OPINION: Offshore wind power production in Europe has achieved impressive cost reductions over the past decade.

According to a study published in Nature in 2021, the levelised cost of energy (LCOE) used to compare different methods of electricity generation fell by as much as 49% between 2014 and 2019 for the offshore wind sector.

Researchers expect future onshore and offshore wind costs to decline by a further 37% to 49% by 2050.

Price reductions are often a sign of healthy competition, but it may not be a good sign for Europe’s offshore wind sector, which is feeling the strain from high commodity prices and supply-chain issues that have been compounded by the Covid-19 pandemic and Russia’s invasion of Ukraine.

Researchers have also questioned whether the LCOE could fall that much in an economically sound environment and predicted a punishing reduction in the rate of return for project developers.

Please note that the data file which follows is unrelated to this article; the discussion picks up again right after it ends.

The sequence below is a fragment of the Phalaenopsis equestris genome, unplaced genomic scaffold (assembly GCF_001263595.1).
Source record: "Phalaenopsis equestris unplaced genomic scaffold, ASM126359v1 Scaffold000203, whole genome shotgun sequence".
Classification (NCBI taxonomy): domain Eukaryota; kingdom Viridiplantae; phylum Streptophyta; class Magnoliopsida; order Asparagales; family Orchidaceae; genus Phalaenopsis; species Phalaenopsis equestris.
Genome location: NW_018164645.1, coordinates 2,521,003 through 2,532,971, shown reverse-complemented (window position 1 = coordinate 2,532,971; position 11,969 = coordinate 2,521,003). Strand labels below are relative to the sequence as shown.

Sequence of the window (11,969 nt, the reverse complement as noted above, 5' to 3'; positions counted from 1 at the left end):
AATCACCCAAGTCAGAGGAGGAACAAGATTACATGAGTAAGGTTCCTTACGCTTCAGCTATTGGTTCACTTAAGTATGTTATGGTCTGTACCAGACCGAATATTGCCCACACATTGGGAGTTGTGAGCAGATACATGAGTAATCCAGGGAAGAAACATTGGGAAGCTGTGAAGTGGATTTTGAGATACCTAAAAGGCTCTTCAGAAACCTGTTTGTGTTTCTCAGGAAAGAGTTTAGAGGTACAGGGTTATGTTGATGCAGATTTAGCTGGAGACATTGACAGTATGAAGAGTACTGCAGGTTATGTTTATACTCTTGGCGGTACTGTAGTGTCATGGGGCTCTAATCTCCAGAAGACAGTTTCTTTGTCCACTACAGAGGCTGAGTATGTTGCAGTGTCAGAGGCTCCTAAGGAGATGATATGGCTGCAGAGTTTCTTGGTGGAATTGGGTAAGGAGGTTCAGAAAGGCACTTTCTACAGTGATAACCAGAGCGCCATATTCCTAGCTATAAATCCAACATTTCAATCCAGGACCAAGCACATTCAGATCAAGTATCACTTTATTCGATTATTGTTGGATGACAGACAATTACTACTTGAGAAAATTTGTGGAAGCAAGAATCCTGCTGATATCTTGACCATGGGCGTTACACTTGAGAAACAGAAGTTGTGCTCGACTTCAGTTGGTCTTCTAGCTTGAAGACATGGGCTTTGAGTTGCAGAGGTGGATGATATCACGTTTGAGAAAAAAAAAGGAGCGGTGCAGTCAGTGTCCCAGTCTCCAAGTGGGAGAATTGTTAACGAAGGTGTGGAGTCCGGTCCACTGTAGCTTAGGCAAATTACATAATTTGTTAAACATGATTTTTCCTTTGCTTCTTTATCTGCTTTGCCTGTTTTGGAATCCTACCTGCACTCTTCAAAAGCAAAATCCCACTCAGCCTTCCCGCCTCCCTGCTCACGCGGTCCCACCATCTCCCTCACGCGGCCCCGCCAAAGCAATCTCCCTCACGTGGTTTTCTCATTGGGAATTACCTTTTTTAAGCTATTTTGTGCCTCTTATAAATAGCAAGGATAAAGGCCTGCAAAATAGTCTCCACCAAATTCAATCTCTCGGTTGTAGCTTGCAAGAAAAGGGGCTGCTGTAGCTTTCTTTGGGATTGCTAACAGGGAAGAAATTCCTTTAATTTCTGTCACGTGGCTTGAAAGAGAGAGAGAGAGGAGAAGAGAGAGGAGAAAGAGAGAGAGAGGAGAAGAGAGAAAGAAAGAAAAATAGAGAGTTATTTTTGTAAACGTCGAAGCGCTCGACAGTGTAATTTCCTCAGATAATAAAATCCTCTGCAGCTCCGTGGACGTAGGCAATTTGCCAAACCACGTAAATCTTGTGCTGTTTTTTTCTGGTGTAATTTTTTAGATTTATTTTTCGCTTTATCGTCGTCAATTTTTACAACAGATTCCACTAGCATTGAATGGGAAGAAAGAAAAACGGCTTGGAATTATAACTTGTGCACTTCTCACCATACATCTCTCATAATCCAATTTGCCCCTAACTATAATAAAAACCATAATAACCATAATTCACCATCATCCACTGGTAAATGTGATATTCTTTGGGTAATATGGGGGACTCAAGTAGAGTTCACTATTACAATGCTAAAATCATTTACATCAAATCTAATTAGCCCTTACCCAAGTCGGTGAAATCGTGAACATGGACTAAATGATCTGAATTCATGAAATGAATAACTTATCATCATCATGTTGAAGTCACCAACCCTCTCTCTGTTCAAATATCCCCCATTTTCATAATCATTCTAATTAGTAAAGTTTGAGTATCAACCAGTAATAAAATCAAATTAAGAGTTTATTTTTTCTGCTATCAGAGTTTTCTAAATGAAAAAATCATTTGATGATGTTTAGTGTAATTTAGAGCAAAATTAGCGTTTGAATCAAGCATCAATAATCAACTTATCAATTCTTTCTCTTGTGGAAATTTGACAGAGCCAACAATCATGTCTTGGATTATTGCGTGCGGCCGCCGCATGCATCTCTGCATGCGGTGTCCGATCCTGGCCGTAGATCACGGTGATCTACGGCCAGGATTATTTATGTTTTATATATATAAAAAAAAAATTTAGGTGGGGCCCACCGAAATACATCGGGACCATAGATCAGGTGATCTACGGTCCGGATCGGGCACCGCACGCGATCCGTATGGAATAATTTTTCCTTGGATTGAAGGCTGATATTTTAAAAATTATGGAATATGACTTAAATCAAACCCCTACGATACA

Profit margins for offshore wind acreage and developments are dropping as oil and gas companies — including major players such as BP and Eni — bid aggressively for assets, striving to boost their green credentials and ease pressure from investors to demonstrate that they have a viable energy transition strategy.

Offshore wind industry observers speak of a race to the bottom as too many cash-rich bidders chase too little available acreage.

One key indicator of caution in the sector has come from Norway’s Equinor, as an early mover in the sector with several projects to develop.

The company now stresses that its aim of achieving an offshore wind equity capacity of 12 to 16 gigawatts by 2030 was not a goal, but an ambition — a move that will help ease shareholder concerns about its position on pursuing unprofitable renewables projects.

Offshore wind has a legitimate place in Europe’s energy transition, but industry and governments —and the public — need to acknowledge that profitability is essential for its success.

(This is an Upstream opinion article.)

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